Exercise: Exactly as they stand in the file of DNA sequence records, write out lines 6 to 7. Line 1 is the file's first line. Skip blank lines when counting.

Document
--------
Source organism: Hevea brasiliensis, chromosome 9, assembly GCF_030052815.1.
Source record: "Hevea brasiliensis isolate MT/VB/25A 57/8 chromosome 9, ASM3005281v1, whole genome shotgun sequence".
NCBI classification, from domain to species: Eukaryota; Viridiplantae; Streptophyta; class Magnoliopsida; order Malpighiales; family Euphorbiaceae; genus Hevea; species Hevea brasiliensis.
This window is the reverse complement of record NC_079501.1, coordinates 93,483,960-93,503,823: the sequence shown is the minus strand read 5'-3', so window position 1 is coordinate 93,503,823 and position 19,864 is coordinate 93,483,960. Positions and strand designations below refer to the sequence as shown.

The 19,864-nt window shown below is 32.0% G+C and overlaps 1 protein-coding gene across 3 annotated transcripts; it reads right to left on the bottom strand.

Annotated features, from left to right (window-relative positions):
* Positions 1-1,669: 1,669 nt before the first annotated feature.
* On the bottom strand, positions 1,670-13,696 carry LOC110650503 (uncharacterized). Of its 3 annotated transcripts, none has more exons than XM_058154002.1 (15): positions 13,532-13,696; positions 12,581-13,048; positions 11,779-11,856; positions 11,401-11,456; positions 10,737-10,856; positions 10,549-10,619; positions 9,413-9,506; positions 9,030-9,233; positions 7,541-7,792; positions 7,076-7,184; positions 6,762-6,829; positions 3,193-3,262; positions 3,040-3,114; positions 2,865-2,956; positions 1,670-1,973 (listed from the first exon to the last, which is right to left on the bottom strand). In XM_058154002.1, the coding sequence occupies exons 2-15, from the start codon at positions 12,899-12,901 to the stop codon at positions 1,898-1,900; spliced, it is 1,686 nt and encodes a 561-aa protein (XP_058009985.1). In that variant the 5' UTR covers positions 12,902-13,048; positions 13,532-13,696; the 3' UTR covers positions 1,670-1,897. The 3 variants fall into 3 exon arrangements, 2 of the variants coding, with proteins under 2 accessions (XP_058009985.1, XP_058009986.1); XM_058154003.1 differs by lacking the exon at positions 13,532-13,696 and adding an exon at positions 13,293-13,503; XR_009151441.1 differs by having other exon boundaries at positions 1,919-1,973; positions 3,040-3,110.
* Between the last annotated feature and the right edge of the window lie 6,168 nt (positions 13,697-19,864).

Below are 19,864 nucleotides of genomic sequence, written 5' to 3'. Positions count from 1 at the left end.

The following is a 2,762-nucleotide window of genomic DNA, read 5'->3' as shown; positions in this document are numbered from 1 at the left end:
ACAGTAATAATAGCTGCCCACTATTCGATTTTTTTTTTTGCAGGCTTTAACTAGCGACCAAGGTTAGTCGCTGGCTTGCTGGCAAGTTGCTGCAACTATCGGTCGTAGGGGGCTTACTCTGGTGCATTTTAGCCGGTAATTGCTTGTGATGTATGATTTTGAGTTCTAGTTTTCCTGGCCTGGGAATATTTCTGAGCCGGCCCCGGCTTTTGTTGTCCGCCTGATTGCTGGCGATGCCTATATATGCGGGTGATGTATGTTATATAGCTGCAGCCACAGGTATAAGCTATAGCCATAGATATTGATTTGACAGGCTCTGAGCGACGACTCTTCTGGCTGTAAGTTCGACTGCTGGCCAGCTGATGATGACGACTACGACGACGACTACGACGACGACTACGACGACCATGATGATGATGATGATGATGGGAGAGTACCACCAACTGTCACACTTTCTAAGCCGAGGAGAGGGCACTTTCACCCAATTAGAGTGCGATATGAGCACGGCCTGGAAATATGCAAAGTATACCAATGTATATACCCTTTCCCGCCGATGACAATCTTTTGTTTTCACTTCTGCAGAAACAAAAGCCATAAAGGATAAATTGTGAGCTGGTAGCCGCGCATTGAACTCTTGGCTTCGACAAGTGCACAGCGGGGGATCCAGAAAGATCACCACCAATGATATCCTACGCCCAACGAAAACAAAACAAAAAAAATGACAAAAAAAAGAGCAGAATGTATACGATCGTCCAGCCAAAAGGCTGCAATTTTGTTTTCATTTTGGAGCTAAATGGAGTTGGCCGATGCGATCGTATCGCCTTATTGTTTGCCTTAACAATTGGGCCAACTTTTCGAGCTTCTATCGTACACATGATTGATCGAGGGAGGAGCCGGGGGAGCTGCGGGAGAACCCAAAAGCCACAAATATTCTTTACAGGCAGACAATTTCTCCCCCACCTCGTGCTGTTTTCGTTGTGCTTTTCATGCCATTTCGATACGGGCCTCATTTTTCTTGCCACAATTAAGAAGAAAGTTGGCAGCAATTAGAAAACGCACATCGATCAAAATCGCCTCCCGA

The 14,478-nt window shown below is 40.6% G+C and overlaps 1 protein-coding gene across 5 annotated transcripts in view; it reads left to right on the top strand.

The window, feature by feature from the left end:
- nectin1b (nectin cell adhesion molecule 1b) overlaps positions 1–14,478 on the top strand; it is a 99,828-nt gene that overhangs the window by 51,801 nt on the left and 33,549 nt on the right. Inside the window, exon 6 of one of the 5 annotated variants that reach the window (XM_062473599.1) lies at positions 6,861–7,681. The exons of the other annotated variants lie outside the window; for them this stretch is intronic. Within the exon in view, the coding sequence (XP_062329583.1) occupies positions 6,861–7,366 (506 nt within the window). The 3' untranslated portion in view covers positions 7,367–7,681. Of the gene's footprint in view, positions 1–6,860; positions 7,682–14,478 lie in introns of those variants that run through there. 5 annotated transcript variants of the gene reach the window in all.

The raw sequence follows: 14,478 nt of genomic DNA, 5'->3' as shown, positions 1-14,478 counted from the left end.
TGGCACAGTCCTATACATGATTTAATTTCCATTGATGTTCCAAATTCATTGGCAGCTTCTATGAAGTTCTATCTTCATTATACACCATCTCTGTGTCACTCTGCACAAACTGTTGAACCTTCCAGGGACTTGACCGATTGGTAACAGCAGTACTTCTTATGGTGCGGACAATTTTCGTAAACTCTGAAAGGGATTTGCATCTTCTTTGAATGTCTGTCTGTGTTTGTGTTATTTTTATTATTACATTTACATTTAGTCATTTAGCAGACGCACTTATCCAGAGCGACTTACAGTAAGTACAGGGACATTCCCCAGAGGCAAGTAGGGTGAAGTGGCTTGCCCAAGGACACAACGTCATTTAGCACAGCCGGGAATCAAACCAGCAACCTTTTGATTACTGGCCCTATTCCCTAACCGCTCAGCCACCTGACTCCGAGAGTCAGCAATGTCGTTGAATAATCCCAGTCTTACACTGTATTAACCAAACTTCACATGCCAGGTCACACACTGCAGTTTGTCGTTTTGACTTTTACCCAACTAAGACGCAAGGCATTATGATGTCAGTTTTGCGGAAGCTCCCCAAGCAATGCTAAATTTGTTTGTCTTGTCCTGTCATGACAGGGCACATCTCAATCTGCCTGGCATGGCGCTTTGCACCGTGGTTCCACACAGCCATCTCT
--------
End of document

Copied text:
Annotated features, from left to right (window-relative positions):
* Positions 1-1,669: 1,669 nt before the first annotated feature.